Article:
Source: Optimism Development Across Adulthood and Associations With Positive and Negative Life Events

Optimism Depends on Life Events

Optimism Depends on Life Events

Figure 3: Optimism Over a Lifetime. Optimism depends highly on your life events. The bottom line indicates the optimism score for individuals with negative life events. The top line represents optimism in individuals with positive life events. Data was obtained from 1,160 Mexican Americans.

As you can probably guess by looking at your friends, not everyone is equally optimistic. Some people appear perpetually optimistic while others have a constant dim view on life.

A study backs this up with data. They found that individuals who have had many positive life events, such as salary increases and good relationships, have more optimism at every age than individuals with more negative life events.

People who have had more positive life events generally peak in optimism in their late 50s and early 60s, while people who have had many negative life events peak in optimism in their 40s.

Source: Optimism Development Across Adulthood and Associations With Positive and Negative Life Events

Optimism & Health

Optimism doesn't just feel good, it's also good for your health according to experts:

The idea of optimism leading to better health has been studied. Researchers have reviewed the results of over 80 studies to look for common findings. They found optimism had a remarkable impact on physical health. The study examined overall longevity, survival from a disease, heart health, immunity, cancer outcomes, pregnancy outcomes, pain tolerance, and other health topics. It seemed that those who had a more optimistic outlook did better and had better results than those who were pessimistic.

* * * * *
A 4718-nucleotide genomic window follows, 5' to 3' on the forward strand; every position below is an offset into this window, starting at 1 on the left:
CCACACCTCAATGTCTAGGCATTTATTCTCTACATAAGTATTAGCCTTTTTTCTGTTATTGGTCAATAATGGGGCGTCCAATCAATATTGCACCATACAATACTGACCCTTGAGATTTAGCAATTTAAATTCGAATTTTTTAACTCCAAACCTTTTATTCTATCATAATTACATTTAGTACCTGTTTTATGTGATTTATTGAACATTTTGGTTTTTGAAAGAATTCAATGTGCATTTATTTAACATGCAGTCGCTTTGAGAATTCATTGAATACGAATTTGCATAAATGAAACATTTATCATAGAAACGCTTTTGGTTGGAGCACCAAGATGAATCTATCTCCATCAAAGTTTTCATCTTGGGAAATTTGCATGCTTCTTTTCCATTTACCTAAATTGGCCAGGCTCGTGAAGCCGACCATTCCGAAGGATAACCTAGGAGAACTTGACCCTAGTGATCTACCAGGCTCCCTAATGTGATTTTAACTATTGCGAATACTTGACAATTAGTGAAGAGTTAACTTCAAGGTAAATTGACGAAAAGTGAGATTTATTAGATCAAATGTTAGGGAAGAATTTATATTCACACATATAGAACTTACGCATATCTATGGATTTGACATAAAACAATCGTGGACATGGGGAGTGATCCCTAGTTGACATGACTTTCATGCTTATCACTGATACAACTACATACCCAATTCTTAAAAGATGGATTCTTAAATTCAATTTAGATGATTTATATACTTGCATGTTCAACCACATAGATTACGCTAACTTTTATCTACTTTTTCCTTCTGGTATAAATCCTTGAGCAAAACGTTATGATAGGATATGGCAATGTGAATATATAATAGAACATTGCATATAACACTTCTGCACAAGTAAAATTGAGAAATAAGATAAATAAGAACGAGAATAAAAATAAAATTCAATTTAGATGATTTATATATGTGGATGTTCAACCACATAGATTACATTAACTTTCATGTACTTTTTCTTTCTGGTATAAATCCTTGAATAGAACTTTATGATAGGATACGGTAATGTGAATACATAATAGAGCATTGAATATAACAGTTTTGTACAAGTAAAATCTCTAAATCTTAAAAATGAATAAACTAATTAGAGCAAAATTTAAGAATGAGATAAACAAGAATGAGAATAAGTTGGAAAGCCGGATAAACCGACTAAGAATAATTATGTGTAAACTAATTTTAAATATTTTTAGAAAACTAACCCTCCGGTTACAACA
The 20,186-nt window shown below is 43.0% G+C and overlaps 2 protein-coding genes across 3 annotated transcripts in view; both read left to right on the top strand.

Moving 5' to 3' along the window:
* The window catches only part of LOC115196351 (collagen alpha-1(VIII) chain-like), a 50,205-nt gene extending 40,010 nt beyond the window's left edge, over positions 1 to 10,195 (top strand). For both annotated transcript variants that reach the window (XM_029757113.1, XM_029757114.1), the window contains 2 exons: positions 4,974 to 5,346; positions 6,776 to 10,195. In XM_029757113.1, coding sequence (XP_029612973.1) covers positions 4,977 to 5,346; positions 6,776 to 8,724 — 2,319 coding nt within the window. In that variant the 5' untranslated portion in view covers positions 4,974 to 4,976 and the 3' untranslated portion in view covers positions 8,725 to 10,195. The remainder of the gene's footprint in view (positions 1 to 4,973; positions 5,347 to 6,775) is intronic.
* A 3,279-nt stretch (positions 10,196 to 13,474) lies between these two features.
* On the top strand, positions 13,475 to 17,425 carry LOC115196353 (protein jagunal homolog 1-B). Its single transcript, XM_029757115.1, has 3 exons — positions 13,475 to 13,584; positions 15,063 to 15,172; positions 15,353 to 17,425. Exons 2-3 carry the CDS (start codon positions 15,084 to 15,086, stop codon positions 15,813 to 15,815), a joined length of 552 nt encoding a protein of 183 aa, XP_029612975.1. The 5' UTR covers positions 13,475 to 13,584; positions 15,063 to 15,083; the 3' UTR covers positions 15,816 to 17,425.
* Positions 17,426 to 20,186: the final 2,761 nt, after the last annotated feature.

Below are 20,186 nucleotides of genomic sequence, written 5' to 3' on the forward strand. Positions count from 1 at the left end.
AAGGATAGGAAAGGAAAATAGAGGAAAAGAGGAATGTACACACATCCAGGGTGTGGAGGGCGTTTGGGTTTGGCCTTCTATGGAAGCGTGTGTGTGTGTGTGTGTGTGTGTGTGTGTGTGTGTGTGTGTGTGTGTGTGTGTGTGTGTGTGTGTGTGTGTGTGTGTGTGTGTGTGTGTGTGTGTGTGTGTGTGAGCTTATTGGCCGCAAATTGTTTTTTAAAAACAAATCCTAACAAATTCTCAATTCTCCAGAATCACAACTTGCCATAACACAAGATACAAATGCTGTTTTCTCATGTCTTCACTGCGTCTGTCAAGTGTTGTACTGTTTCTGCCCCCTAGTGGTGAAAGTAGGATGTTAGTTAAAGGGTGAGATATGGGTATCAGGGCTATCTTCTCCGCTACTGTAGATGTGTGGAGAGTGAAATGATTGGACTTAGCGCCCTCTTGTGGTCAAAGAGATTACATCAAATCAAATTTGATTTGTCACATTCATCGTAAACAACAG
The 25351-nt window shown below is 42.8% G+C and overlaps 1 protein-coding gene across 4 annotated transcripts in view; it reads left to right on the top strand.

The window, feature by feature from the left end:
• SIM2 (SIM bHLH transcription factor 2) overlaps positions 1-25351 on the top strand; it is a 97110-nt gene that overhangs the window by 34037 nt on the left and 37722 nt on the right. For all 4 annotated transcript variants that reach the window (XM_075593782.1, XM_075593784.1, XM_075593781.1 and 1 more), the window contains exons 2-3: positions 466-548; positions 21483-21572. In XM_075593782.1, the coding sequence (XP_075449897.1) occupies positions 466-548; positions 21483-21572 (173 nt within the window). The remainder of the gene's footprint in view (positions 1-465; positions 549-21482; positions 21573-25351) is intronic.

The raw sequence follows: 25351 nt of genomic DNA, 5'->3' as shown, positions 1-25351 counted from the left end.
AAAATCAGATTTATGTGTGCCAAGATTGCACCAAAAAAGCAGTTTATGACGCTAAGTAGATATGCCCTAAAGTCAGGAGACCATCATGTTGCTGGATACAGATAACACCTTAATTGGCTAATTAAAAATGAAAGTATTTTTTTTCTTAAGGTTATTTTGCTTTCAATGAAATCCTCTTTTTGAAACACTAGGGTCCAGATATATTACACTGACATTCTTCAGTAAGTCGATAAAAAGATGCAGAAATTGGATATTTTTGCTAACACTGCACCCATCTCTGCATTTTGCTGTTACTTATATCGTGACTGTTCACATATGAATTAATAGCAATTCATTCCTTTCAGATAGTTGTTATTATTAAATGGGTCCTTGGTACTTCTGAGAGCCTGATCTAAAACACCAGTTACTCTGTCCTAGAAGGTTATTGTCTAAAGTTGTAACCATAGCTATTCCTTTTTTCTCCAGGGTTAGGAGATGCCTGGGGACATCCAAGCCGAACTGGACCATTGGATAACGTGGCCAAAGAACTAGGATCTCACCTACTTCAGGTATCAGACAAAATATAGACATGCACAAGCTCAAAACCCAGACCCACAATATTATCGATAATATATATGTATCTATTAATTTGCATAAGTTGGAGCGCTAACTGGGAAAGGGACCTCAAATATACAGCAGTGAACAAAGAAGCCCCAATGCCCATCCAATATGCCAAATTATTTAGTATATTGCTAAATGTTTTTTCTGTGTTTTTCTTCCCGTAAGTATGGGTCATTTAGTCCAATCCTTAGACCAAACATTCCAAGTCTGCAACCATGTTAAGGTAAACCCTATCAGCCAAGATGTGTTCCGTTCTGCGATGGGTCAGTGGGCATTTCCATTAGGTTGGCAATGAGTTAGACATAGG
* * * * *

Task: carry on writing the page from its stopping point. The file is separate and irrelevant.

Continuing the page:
Source: Can Optimism Make a Difference in Your Life?

Key Takeaways

If you're feeling down, consider the fact that everyone generally has a lot to look forward to. On average, things get better. Even when optimism declines in old age, it doesn't decline as much as it increases. People generally stay pretty optimistic through their 70s, 80s, and 90s.

The research does show that much of this depends on your health. Taking care of your health in your 30s and 40s can help prevent many of the chronic conditions that take a toll on optimism once you reach your golden years.

Related: Emotional Stress and the Heart

Good health can lead to good feelings. However, bad feelings can likewise lead to worse health. Stressful life events not only affect optimism; they can also affect heart disease.

Emotional stress damages your heart and your health. New research shows significantly higher risks of heart attack and stroke after psychiatric diagnoses from stressful life events. PTSD was the most damaging stress-related disorder.

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How Emotional Stess Affects...

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Related: Commuting and Happiness

A small thing you can try to increase your happiness and well-being is walking or biking to work!

Did you know that how you commute is linked to happiness? Studies across two countries have come to similar findings. People who bike or walk to work are happier.